hemianopia


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hemianopia

 [hem″e-ah-no´pe-ah]
defective vision or blindness in half of the visual field; usually applied to bilateral defects caused by a single lesion. adj., adj hemianop´ic, hemianop´tic.
Patient Care. Visual field deficit on one side often occurs as a result of stroke syndrome. Patients with this problem are unable to perceive objects to the side of the visual midline. The visual loss is contralateral, i.e., it is on the side opposite the brain lesion. To facilitate self care, commonly used articles such as the water pitcher, meal tray, and call bell are placed on the unaffected side. The patient should be approached from and communicated with while standing or sitting on the side in which vision is best. When in visual contact with the patient, caregivers should move slowly toward and past the visual boundary to stimulate scanning to the affected side. Auditory and visual stimulation on the affected side can help improve and maintain residual sight on that side.
Visual field defects associated with hemianopia. From Polaski and Tatro, 1996.
homonymous hemianopia hemianopia affecting the right halves or the left halves of the visual fields of both eyes. The patient must turn the head from side to side to compensate for the defect. Often it is due not to any pathology in the eye itself but to damage to the optic tract or occipital lobe.

hem·i·a·no·pi·a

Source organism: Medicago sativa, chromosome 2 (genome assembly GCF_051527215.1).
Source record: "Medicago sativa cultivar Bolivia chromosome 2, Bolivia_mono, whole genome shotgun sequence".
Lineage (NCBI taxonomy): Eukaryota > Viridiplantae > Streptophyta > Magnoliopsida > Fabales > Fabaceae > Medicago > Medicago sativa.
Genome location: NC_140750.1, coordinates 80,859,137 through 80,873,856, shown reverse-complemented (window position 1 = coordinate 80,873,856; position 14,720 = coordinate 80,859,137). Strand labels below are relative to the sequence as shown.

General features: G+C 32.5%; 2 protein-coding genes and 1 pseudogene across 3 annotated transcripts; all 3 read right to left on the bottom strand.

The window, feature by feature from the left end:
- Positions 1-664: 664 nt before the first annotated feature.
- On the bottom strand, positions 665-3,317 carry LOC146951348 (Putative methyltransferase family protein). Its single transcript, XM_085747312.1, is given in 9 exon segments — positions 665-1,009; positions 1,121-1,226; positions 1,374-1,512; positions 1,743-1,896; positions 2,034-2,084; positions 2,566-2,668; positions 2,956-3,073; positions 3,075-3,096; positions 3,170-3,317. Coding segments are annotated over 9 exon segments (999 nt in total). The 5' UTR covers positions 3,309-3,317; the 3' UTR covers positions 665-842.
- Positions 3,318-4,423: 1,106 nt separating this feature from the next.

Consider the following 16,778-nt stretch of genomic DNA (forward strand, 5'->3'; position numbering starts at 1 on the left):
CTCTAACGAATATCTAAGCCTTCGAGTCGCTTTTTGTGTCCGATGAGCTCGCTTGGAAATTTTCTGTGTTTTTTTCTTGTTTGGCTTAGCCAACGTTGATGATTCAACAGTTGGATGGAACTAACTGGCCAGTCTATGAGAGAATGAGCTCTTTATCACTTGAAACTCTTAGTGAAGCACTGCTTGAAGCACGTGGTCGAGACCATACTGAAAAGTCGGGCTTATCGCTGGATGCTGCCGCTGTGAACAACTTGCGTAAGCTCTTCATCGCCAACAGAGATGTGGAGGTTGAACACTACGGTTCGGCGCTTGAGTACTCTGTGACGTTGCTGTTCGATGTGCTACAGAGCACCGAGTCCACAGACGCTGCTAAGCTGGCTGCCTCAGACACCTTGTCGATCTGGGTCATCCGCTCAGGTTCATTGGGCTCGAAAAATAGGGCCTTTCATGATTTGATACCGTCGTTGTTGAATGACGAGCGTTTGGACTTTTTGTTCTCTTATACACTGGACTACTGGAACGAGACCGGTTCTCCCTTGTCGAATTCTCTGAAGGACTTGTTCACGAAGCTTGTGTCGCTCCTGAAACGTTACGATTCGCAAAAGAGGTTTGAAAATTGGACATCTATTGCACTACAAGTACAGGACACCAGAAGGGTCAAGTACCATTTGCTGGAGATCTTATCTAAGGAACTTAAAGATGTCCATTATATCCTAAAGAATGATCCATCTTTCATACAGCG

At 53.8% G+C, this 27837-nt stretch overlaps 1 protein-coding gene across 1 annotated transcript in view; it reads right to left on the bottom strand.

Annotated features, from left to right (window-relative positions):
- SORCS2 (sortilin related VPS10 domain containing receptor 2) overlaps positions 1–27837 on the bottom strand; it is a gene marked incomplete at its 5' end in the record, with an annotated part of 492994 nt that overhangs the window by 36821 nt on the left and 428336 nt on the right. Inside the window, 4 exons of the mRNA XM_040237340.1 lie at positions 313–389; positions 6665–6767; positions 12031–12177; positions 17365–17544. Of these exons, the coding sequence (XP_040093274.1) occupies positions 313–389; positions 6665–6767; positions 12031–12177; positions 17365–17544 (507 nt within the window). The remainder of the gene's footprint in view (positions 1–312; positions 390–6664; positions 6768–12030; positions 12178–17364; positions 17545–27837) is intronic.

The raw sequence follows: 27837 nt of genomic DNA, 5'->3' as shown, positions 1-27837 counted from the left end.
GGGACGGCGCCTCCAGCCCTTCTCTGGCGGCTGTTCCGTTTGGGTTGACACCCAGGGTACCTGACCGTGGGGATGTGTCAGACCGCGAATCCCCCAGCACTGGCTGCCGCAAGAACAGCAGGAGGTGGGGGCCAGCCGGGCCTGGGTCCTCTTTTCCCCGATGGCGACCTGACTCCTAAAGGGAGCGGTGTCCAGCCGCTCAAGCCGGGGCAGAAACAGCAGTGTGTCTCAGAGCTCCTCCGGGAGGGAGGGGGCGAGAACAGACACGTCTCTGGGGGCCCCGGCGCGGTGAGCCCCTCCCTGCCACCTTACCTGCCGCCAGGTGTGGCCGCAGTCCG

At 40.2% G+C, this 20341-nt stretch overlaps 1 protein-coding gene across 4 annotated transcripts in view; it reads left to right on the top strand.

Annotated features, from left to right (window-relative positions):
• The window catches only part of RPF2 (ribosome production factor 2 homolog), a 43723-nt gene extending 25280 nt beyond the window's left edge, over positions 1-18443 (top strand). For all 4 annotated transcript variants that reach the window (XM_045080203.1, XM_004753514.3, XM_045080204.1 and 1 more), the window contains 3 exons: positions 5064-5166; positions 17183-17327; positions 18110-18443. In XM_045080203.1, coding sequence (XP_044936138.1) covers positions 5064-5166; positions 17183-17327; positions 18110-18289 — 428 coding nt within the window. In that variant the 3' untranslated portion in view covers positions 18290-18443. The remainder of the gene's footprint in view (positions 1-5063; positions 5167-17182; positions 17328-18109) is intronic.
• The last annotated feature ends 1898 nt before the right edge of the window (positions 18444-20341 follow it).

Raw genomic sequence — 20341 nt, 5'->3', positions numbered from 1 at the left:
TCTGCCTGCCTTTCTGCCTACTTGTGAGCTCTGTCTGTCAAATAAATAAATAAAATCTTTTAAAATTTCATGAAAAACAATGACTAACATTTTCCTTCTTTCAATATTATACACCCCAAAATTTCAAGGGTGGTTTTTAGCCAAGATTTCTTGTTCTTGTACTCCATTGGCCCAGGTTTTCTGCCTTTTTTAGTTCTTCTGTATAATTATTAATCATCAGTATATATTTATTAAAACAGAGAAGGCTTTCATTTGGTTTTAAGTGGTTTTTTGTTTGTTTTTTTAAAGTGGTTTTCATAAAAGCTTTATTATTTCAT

(hem'ē-ă-nō'pē-ă),
Loss of vision for one half of the visual field of one or both eyes.
Synonym(s): hemianopsia

hemianopia

Hemianospia Neurology Loss of one half of the field of vision

hem·i·a·no·pi·a

(hem'ē-ă-nō'pē-ă)
Loss of vision for one half of the visual field of one or both eyes.

hemianopia

Loss of half of the field of vision of one or both eyes. Hemianopia usually affects corresponding halves of the visual fields of both eyes as it is usually due to damage to the optical nerve tracts behind the eyes that contain fibres from both eyes. In homonymous hemianopia there is loss of corresponding halves of the field of each eye. In bitemporal hemianopia both outer halves are lost. Hemianopia is a common symptom of STROKE or pituitary gland tumour.

hemianopia

Loss of vision in one half of the visual field of one eye (unilateral hemianopia) or of both eyes (bilateral hemianopia) (Fig. H1). Syn. hemianopsia. See quadrantanopia; hemianopic pupillary reflex.
absolute hemianopia Hemianopia in which the affected part of the retina is totally blind to light, form and colour.
altitudinal hemianopia Hemianopia in either the upper or lower half of the visual field. A common cause is anterior ischaemic optic neuropathy.
binasal hemianopia Hemianopia in the nasal halves of the visual fields of both eyes.
bitemporal hemianopia Hemianopia in the temporal halves of the visual fields of both eyes.
congruous hemianopia Hemianopia in which the defects in the two visual fields are identical. A common cause is a lesion in the posterior optic radiations.
heteronymous hemianopia A loss of vision in either both nasal halves (binasal hemianopia) or both temporal halves of the visual field (bitemporal hemianopia). A common cause of the latter is a lesion in the optic chiasma.